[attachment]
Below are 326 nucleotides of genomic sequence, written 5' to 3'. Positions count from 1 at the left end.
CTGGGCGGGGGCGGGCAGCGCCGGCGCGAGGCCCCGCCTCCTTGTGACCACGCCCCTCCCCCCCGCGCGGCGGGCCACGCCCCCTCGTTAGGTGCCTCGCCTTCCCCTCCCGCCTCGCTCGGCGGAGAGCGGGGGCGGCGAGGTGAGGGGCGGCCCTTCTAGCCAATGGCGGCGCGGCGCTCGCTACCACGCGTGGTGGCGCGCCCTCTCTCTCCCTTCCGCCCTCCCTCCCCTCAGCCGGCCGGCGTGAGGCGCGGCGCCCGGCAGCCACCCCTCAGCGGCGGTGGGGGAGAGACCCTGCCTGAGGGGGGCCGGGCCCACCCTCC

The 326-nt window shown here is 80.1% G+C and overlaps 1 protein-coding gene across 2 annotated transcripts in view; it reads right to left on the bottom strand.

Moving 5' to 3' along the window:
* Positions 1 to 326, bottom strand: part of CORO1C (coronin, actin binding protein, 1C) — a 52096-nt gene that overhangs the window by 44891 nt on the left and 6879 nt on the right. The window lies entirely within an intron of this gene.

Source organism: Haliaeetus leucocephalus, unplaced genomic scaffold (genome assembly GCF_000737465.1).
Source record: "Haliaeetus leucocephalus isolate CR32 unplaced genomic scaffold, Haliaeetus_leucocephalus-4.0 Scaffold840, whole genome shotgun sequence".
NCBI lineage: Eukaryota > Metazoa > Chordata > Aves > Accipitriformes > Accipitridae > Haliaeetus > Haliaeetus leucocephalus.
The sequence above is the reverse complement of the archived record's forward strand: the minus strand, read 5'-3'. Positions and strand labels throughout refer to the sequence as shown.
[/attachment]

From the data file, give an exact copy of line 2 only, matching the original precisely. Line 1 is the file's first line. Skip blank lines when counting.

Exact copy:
CTGGGCGGGGGCGGGCAGCGCCGGCGCGAGGCCCCGCCTCCTTGTGACCACGCCCCTCCCCCCCGCGCGGCGGGCCACGCCCCCTCGTTAGGTGCCTCGCCTTCCCCTCCCGCCTCGCTCGGCGGAGAGCGGGGGCGGCGAGGTGAGGGGCGGCCCTTCTAGCCAATGGCGGCGCGGCGCTCGCTACCACGCGTGGTGGCGCGCCCTCTCTCTCCCTTCCGCCCTCCCTCCCCTCAGCCGGCCGGCGTGAGGCGCGGCGCCCGGCAGCCACCCCTCAGCGGCGGTGGGGGAGAGACCCTGCCTGAGGGGGGCCGGGCCCACCCTCC